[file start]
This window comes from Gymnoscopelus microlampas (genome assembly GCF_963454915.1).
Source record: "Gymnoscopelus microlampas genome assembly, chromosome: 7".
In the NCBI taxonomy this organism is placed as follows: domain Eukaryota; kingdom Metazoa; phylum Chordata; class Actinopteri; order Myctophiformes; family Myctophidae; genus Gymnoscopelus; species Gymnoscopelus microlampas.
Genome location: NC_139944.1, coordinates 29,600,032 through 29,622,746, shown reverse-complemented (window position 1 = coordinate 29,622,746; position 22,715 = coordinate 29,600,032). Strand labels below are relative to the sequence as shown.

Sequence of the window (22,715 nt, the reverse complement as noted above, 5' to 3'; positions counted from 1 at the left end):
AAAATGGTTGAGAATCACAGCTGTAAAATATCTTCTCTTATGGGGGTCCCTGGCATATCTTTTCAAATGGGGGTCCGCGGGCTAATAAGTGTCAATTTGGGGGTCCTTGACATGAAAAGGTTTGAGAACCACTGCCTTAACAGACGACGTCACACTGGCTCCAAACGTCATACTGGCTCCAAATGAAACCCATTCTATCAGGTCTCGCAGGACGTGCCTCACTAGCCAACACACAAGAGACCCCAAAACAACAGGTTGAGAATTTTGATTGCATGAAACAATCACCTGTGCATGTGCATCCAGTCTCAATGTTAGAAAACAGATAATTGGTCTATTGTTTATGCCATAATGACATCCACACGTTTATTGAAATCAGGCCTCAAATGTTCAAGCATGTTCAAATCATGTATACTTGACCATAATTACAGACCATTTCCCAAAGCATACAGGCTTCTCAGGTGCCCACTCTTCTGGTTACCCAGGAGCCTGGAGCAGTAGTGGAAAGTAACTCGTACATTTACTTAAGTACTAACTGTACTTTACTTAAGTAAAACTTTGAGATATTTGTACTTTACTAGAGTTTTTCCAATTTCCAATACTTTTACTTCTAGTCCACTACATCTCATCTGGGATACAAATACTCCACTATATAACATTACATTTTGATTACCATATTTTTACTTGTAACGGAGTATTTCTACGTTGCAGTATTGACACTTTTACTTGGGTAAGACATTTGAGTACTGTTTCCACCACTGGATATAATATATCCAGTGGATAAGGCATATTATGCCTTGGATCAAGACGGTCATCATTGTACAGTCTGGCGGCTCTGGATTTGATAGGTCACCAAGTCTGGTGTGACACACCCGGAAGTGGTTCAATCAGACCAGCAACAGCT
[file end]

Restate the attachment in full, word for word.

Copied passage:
This window comes from Gymnoscopelus microlampas (genome assembly GCF_963454915.1).
Source record: "Gymnoscopelus microlampas genome assembly, chromosome: 7".
In the NCBI taxonomy this organism is placed as follows: domain Eukaryota; kingdom Metazoa; phylum Chordata; class Actinopteri; order Myctophiformes; family Myctophidae; genus Gymnoscopelus; species Gymnoscopelus microlampas.
Genome location: NC_139944.1, coordinates 29,600,032 through 29,622,746, shown reverse-complemented (window position 1 = coordinate 29,622,746; position 22,715 = coordinate 29,600,032). Strand labels below are relative to the sequence as shown.

Sequence of the window (22,715 nt, the reverse complement as noted above, 5' to 3'; positions counted from 1 at the left end):
AAAATGGTTGAGAATCACAGCTGTAAAATATCTTCTCTTATGGGGGTCCCTGGCATATCTTTTCAAATGGGGGTCCGCGGGCTAATAAGTGTCAATTTGGGGGTCCTTGACATGAAAAGGTTTGAGAACCACTGCCTTAACAGACGACGTCACACTGGCTCCAAACGTCATACTGGCTCCAAATGAAACCCATTCTATCAGGTCTCGCAGGACGTGCCTCACTAGCCAACACACAAGAGACCCCAAAACAACAGGTTGAGAATTTTGATTGCATGAAACAATCACCTGTGCATGTGCATCCAGTCTCAATGTTAGAAAACAGATAATTGGTCTATTGTTTATGCCATAATGACATCCACACGTTTATTGAAATCAGGCCTCAAATGTTCAAGCATGTTCAAATCATGTATACTTGACCATAATTACAGACCATTTCCCAAAGCATACAGGCTTCTCAGGTGCCCACTCTTCTGGTTACCCAGGAGCCTGGAGCAGTAGTGGAAAGTAACTCGTACATTTACTTAAGTACTAACTGTACTTTACTTAAGTAAAACTTTGAGATATTTGTACTTTACTAGAGTTTTTCCAATTTCCAATACTTTTACTTCTAGTCCACTACATCTCATCTGGGATACAAATACTCCACTATATAACATTACATTTTGATTACCATATTTTTACTTGTAACGGAGTATTTCTACGTTGCAGTATTGACACTTTTACTTGGGTAAGACATTTGAGTACTGTTTCCACCACTGGATATAATATATCCAGTGGATAAGGCATATTATGCCTTGGATCAAGACGGTCATCATTGTACAGTCTGGCGGCTCTGGATTTGATAGGTCACCAAGTCTGGTGTGACACACCCGGAAGTGGTTCAATCAGACCAGCAACAGCT